samedi 23 mars 2013

Where do investors come from?

The Hamburg University recently hosted a two day workshop about the sociology of financial markets, organized jointly by two sections of the German Society for Sociology (Deutsche Gesellschaft für Soziologie), the section for economic sociology and the section for organizations sociology. There, I was lucky enough to present an ethnographic paper called "Financial Investment and Social Division of Labor. Conditions of Realization of a Financial Institution". In this paper, I show how the figure of the investor as a speculator managing a "balanced whole" comes about.

Not only markets or traded goods are socially constructed. Not only relationships between economic agents are embedded into broader social structures and institutions. So are also market participants themselves. Therefore, a full understanding of the social order of financial markets must include a description of the kinds of actors that participate in them. At a time where "institutional investors" trade a large part of the volumes exchanged on markets, my communication aimed at fulfilling such a task by analyzing the figure of the investor.

Mainstream financial theory derives from the neoclassical economic theory and it elaborates on a general theory of action where agency is property of the investor. It has already been shown that the figure of the investor as the basic agent of financial systems is a social institution (Preda 2005), and that it is linked to legal relationships (Montagne 2006; Ortiz 2011). I explore further aspects of the institutionalization of the investor as the central agent of financial markets.

As a social institution, the figure of the investor pervades material and symbolic structures. In the words of Durkheim and of his school, an institution becomes part of the morphology of a society and of its system of representations. Institutions crystallize into objects with which agents interact. On the one hand, agents manipulate these objects. On the other hand, objects are part of the social structure and, as such, they guide or constrain action. Sociologists can observe these objects and take them for the empirical expression of a social fact. In particular, the figure of the investor rests on a specific symbolic form (Cassirer 2010; Panovsky 1991; Bourdieu 1977), that of the financial assets "portfolio", which the investor manages.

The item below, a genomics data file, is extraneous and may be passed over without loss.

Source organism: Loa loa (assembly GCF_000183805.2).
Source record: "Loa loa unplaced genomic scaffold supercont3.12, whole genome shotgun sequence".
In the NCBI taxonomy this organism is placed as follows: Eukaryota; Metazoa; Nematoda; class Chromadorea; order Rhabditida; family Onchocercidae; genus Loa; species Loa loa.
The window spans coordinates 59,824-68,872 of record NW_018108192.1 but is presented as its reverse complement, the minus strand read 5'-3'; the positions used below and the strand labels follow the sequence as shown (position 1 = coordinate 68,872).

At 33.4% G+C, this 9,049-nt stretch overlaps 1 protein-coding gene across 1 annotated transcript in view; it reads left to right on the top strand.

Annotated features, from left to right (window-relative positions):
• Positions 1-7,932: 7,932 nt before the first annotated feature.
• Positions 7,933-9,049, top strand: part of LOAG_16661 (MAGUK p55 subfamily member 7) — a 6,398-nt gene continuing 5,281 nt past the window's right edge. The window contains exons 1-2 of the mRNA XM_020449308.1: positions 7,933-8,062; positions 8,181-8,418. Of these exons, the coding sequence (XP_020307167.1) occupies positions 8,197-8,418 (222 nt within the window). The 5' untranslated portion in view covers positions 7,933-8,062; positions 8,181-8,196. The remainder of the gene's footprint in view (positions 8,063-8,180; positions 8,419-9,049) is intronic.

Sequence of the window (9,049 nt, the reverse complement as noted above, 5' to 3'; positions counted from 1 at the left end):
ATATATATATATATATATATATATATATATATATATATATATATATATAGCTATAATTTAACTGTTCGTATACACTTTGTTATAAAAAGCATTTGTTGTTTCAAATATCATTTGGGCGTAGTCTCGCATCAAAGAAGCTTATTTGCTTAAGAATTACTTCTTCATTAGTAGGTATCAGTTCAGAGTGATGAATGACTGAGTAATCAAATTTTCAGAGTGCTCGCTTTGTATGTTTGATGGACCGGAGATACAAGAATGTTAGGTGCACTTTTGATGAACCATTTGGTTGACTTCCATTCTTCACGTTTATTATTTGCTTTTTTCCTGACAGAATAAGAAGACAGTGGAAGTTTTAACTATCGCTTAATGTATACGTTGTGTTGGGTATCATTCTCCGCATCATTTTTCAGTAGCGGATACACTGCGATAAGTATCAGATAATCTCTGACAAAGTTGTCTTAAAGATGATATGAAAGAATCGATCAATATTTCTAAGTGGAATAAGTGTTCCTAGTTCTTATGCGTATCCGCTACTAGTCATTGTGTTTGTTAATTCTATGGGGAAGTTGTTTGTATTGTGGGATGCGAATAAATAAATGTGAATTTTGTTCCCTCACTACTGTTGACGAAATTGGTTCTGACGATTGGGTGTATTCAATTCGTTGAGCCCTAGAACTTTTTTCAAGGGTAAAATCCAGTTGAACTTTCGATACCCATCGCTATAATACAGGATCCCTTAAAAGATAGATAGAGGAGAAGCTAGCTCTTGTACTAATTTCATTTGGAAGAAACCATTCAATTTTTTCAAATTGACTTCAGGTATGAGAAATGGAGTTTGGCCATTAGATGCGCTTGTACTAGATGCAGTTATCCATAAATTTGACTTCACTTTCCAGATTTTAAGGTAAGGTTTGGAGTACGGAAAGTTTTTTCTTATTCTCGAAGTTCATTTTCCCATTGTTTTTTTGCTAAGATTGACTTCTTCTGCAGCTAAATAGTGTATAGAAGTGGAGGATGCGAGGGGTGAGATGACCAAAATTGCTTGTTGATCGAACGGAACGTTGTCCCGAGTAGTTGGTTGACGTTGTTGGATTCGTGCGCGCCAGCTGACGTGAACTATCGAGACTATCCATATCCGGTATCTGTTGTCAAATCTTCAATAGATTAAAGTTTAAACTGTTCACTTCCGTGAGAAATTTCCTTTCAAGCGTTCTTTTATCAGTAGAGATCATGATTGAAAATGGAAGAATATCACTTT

According to Markowitz (1959), "a good portfolio is more than a long list of good stocks and bonds. It is a balanced whole, providing the investor with protections and opportunities with respect to a wide range of contingencies". And indeed, I show that such a representation of the portfolio fits perfectly with the actual portfolios with which asset managers deal in their everyday work practices. I also show what it takes to make such a representation become reality. To put it bluntly, the I highlight the social conditions that are necessary for a portfolio to really be "a balanced whole" and not just "a long list of assets".

Mainly, the figure of the investor as the manager of a portfolio rests on a specific form of social division of labour that one can analyze on two levels. First, there is a set of market devices and information technologies that are related to a broad division of labour among individual and collective actors that participate in the markets. Second, there is an intra-organizational division of labour among investment firms, where socially differentiated individuals collaborate with each other. Indeed, in asset management firms, teams such as front, middle and back-offices, coordinate around the portfolio, in a very concrete way. The division of labour and the coordination of actors around the portfolio make it possible for the investor to become part of the reality, which means to become a social fact, and not only a representation.

Elaborating on the definition of speculation formulated by Kaldor (1939), I further argue that the social division of labour aims at creating investors that are pure speculators, concentrating only on price fluctuations. Abstracting all other dimensions of traded goods or assets but for their price is a difficult task and it necessitates the complex division of labour that has just been mentioned.

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